In this regard, it’s easy to see why Didion sold out her own state. Essentially shitting on it while making most of her profit from it. While everyone classifies her, even to this day, as the quintessential “California writer,” no one seems to remark upon the dark pall she cast over it all the way from her perch on the East Coast, where she committed further betrayal by opting to die in New York City. Even though everyone knows you’re supposed to die in California. It was once very literally where East Coast people went to die… when they found out they had a terminal illness. Something about “all that sunshine” doing wonders for one’s health. No one seems to remark upon the extreme damage she wrought upon “the brand.” And even despite writing a famed essay about how New York becomes just as boring as every other place in “Goodbye to All That,” her commentary on NYC was never even remotely as scathing. Or maybe it was, since she said so little about it.
As though it was supposed to be some big, profound statement, Didion once famously noted, “It is easy to see the beginnings of things, and harder to see the ends.” Didion was far more calculated than that, though. She knew the end was coming. And that’s arguably why we saw the release of a new collection of previously unread essays this year, entitled Let Me Tell You What I Mean (featuring only work from 1968 to 2000, which leads us to believe she hasn’t got much else lying around to posthumously share from more recent years). As well as an additional Library of America compendium of her work called The 1980s & 90s. Didion was bracing for this moment; it would be hard not to when you’re diagnosed with Parkinson’s disease. Yet maybe even she couldn’t fully envision the end. Let alone the end of her being the “Queen of California” on the literary front. If such title-stripping is even a real possibility for her. Death can tend to make people more monumental in the fields they had already taken up space in.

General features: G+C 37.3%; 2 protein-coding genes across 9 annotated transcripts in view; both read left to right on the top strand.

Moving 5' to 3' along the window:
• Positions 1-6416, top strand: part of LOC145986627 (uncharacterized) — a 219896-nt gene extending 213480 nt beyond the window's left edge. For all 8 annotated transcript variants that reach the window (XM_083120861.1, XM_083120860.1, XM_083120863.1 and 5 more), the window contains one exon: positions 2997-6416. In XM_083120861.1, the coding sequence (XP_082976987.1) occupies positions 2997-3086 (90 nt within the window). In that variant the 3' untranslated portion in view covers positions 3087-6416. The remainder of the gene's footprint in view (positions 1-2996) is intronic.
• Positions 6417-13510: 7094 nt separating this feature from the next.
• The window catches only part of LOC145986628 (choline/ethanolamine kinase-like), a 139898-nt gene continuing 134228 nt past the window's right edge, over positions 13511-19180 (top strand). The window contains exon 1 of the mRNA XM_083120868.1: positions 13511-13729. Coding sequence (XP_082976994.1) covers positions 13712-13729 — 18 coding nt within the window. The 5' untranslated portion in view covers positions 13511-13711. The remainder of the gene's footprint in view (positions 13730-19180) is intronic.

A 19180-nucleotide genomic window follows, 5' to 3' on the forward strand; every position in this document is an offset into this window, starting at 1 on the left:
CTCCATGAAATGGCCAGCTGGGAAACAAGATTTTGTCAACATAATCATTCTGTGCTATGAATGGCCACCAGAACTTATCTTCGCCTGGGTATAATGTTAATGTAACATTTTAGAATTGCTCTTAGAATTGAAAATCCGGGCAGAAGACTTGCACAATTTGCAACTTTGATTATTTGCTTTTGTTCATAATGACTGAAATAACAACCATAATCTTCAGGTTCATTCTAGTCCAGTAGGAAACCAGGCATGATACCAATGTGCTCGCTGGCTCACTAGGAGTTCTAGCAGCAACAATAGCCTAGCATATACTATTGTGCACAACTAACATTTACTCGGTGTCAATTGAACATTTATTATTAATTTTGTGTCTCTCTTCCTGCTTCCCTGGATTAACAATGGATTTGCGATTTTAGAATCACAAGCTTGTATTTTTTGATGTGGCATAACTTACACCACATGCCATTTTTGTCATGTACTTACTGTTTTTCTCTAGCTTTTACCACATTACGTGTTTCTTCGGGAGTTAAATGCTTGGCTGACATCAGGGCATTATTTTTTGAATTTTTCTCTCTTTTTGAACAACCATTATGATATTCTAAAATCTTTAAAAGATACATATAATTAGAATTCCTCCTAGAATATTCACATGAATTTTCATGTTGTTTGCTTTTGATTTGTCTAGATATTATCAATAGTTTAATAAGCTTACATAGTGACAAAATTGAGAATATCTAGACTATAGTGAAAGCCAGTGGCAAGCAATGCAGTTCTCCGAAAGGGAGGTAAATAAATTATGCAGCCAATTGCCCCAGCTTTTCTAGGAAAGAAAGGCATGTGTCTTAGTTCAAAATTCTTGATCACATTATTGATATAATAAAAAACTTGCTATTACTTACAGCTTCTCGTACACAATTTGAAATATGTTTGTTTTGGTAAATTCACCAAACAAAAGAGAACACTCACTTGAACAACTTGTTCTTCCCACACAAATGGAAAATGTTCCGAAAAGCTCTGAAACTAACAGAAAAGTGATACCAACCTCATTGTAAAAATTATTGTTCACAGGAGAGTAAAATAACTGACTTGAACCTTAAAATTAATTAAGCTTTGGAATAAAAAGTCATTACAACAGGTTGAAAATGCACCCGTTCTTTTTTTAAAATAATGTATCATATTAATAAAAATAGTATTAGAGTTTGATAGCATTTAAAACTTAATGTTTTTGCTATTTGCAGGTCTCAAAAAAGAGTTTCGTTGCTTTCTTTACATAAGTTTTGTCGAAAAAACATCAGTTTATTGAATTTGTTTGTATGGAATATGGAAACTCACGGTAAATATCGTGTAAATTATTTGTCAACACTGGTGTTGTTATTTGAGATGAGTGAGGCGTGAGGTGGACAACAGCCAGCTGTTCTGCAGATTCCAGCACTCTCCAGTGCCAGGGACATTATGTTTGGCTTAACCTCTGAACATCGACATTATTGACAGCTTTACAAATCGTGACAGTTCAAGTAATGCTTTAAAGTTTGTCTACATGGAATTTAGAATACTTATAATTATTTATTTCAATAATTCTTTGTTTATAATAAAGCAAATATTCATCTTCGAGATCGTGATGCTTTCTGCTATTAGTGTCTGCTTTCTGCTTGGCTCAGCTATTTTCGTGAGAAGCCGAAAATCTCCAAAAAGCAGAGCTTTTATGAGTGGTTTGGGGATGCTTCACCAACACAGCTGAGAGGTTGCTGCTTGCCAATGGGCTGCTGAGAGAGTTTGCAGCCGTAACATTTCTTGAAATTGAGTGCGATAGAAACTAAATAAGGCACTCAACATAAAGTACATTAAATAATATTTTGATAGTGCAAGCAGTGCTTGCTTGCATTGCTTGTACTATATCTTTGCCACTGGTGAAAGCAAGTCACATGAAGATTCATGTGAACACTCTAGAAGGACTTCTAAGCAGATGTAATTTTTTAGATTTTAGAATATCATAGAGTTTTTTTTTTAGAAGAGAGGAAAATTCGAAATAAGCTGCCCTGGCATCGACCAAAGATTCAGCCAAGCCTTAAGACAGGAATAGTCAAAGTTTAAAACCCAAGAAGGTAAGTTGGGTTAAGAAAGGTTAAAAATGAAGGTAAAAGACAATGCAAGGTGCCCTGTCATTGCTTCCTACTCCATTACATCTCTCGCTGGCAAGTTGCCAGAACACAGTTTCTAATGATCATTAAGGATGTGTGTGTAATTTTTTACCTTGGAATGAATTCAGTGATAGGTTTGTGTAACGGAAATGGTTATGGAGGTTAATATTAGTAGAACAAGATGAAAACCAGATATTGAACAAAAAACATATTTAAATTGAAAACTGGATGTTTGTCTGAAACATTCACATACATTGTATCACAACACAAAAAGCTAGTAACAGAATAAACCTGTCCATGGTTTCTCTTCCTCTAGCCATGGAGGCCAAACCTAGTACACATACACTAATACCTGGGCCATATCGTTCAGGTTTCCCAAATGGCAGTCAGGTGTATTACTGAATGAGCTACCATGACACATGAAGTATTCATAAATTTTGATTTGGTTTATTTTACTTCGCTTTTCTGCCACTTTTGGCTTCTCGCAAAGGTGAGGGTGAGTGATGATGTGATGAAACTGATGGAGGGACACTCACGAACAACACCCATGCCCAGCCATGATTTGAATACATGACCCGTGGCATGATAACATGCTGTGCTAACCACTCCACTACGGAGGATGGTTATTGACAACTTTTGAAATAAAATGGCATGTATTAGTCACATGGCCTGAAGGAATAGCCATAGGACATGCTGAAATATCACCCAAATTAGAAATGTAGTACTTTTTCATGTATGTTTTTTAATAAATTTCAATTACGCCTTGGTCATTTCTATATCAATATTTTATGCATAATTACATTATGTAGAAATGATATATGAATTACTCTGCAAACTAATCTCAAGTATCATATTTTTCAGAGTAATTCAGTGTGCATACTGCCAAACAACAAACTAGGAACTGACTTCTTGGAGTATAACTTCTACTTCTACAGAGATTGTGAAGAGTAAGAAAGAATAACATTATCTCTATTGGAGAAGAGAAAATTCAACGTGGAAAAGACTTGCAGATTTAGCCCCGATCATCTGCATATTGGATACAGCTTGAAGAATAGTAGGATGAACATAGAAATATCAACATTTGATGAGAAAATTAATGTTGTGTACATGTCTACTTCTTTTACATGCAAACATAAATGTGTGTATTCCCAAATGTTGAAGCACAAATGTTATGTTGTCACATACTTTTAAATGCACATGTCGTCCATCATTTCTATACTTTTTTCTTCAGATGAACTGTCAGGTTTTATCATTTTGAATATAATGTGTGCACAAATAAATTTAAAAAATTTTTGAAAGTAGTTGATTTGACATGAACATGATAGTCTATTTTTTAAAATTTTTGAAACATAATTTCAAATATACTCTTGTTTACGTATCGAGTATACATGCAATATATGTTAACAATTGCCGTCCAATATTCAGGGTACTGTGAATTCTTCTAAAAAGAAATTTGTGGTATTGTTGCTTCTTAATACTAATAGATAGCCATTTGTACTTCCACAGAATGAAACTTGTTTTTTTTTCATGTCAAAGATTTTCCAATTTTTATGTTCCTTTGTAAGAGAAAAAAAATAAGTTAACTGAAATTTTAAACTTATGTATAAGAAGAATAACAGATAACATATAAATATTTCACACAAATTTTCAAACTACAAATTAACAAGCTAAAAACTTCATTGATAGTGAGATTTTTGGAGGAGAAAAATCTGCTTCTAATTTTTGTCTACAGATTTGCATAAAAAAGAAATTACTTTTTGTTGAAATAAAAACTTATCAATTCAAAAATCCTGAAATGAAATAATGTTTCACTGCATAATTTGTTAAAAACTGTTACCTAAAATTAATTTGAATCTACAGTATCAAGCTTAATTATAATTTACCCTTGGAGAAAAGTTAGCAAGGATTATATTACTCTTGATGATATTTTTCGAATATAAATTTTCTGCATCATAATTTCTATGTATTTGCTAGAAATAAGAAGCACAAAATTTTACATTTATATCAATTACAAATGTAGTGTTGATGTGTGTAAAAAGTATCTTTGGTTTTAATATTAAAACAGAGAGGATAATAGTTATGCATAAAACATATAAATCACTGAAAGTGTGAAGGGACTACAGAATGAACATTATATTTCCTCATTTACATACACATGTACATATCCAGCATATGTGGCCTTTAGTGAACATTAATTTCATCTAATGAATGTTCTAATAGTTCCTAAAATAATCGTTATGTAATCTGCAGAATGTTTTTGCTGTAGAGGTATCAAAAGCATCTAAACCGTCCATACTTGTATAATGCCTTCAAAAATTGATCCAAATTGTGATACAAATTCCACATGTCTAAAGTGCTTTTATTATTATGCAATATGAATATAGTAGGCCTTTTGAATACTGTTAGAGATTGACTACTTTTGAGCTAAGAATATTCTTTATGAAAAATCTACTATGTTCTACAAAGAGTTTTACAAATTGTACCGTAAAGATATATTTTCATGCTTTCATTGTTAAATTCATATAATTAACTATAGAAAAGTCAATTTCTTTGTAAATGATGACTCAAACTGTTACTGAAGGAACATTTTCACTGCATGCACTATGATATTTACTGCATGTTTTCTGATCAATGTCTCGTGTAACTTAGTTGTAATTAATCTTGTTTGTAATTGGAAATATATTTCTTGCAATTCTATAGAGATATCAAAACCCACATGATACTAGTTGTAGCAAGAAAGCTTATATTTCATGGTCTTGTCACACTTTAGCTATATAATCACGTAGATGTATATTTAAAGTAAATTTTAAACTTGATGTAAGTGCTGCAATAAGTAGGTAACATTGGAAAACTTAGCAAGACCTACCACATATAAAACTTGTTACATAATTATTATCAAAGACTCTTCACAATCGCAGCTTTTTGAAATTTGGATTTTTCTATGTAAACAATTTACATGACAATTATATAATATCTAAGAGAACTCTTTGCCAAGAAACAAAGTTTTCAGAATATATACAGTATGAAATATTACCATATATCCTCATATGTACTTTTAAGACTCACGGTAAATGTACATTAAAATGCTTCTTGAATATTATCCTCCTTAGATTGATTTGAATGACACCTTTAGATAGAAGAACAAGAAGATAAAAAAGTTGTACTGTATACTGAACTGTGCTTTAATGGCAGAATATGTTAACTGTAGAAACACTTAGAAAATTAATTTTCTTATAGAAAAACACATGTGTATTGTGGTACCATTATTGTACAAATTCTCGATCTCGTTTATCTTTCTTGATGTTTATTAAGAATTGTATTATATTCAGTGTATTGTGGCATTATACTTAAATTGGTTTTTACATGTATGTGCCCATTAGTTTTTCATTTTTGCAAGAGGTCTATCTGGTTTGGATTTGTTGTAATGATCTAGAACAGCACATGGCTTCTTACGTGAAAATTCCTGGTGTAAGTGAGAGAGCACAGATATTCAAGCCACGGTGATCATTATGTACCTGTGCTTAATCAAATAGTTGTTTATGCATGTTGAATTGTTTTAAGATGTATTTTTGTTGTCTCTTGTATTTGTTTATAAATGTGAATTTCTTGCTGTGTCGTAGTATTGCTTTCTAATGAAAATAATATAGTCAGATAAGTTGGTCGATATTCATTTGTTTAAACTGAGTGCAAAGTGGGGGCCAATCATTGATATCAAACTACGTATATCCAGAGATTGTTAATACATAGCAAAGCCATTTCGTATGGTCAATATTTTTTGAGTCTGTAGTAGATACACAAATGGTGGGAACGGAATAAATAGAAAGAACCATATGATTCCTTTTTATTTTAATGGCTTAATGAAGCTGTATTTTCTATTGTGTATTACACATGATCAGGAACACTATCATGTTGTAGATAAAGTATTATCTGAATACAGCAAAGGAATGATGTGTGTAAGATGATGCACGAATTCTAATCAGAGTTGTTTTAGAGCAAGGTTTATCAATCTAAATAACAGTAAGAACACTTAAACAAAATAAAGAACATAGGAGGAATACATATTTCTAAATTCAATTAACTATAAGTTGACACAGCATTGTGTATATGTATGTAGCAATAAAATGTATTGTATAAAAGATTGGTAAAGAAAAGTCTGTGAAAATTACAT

In a 1979 New York Times article by Michiko Kakutani, she declared, “California belongs to Joan Didion.” Mainly because: “A place belongs forever to whoever claims it hardest, remembers it most obsessively, wrenches it from itself, shapes it, renders it, loves it so radically that he remakes it in his image.” With her death, we have to wonder if Didion will still be able to haunt the hills and highways of California in this way, or if there is finally, at long last, room for a new voice to rise from the ashes of the fires Didion was only too happy to spotlight on her way out the door to New York. Where I Was From being an entire essay collection on how the romanticization of California ought to be shattered, that it was time for the myth surrounding it to be “debunked.” And Didion ought to be the one to do it. But she was wrong about a few things, including her insistence—every sparse sentence always rife with overdramatization—“Not much about California, on its own preferred terms, has encouraged its children to see themselves as connected to one another.”
And yet, Didion ironically became the very thing that encouraged “its children” to see themselves as connected. Only to end up causing more division with the all-too-common present-day complaint about how myopic and exclusionary her vision of the state was. Or are those two descriptors, ultimately, a true assessment of this Promised Land? That, one supposes, depends on a Californian’s mood toward Didion’s work on any given day.